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President’s symposium

New Thinking About Children

Presidential inauguration week, in October 2011, was marked by brilliant displays of Tufts talent, oratory, and regalia. But given the new president’s stature as a scientist, it seemed fitting that there should also be a quieter, more scholarly event: a meeting of minds on the subject of child development. Anthony Monaco, Tufts’ thirteenth president, wanted to prove the value of having different disciplines train their sights on the same topic—an approach that is likely to become more and more common in these parts. Accordingly, Peggy Newell, provost and senior vice president ad interim, organized the first-ever inaugural symposium, advances in child development. The speakers included Monaco, himself a specialist in the genetics of developmental disorders, and one of his U.K. mentors, Sir Michael Rutter. They were joined by half a dozen top scientists from different schools of Tufts. Topics ran the gamut from dyslexia to tooth decay. Herewith, a digest of the talks, the full titles of which are given after each speaker’s name.

When Genes Go Awry

It’s long been known that developmental disorders run in families, but pinpointing genetic culprits is no small task. Monaco and his laboratory have taken several quite different approaches. To track down the genes associated with autism, for example, they homed in on chromosome abnormalities that occur when cells divide, causing breaks in genes or changes in their number, for example by deleting a copy. Scrutinizing those chromosome abnormalities turned up single genes, or sometimes a group of genes, that influence susceptibility to autism in fifteen to twenty percent of cases.

In another case, involving a family with a rare speech and language disorder, Monaco and his colleagues narrowed the cause down to a single gene, FOXP2. An abnormality in that gene could signal whether a member of the family would inherit the language problem, even before any symptoms appeared. By studying the FOXP2 gene in songbirds, mice, and monkeys, the researchers gained insights into the gene’s role in vocalizations throughout evolution and how language developed in humans. “It’s allowed us at least one entry point to start to dissect the biological pathways inside the brain involved in speech and language,” Monaco said.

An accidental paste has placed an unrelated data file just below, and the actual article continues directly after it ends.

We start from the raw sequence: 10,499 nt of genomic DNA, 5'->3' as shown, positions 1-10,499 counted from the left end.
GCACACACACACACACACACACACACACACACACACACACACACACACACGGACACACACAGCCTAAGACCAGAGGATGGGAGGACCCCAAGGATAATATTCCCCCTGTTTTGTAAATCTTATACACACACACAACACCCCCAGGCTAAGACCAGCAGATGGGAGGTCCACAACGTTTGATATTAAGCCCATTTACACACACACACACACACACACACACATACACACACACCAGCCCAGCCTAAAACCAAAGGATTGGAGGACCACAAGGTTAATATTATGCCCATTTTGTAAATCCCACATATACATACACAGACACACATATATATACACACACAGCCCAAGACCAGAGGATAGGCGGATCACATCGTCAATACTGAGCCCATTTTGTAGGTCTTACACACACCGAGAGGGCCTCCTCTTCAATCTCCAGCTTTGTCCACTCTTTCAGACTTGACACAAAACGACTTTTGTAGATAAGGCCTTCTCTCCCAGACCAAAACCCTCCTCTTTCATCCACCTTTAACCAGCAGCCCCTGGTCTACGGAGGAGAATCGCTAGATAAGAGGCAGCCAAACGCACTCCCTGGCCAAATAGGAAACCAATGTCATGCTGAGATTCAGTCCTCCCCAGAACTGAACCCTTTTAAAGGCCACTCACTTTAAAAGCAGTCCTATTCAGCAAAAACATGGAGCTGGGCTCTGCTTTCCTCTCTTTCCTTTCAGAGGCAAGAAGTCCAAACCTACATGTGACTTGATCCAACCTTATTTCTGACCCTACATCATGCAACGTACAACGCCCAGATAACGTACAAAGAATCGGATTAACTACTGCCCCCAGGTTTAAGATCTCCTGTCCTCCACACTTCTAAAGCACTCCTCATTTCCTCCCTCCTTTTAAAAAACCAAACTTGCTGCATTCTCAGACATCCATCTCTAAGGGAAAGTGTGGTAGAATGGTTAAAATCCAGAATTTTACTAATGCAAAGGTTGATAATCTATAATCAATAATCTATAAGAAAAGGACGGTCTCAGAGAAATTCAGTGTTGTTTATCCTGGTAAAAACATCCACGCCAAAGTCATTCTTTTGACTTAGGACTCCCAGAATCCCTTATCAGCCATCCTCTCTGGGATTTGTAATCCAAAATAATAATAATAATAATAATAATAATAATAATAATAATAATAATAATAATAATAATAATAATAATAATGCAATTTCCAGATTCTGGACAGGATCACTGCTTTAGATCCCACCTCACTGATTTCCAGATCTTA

Dyslexia is another neurodevelopmental disorder with a genetic component. Monaco’s team managed to identify one of four genes apparently associated with the disorder. Studies show that the gene affects how neurons form in the fetal brain. It “might be involved in the correct adherence and migration of neurons,” Monaco said.

With all of these disorders, early detection can be key to improving outcomes. The contributions Monaco and other genetics researchers are making to the field eventually could lead to screening techniques that would improve diagnosis and give doctors better insight into potential treatments.

Nature and Nurture

It’s an old debate: heredity versus environment. Which of the two exerts the greater influence on the individual has proved to be even more complicated than once believed, according to Rutter. While psychiatrists have fixated on either biological or environmental causes of mental disorders, most such conditions now appear to stem from a complex interplay between the two.

Many of the newer findings have come from “natural experiments,” studies that compare naturally occurring groups so as to isolate genetic effects—the children of twins, for example, or children born of artificial insemination versus children of donated eggs. Previously, some clinical studies suggested that ADHD or antisocial behavior may be caused by a mother’s smoking during pregnancy—an environmental factor, in other words. But these newer studies have shown that children with certain genetic profiles suffer no such ill effects from their mothers’ smoking, although there is an effect on birthweight. In those cases, genes trump environment.

Sometimes, the opposite seems to be true. Childhood depression was long thought to be genetically determined, but new studies show that environmental factors are twice as important as genetic predisposition in determining whether a child is diagnosed with the disease. In some cases, genes and environment can have a multiplier effect, exponentially increasing the chances of developing certain disorders. In still other cases, environmental forces can be canceled out by genetics. A variant of one particular gene, for instance, affects the vulnerability of children experiencing maltreatment, helping them develop resiliency.

All of these findings have dramatic implications for treatment—allowing better targeting of certain disorders. But first, Rutter said, doctors must abandon their old notions of nature or nurture in favor of a more individualized approach that sees the two as inseparable.

Rewiring Dyslexia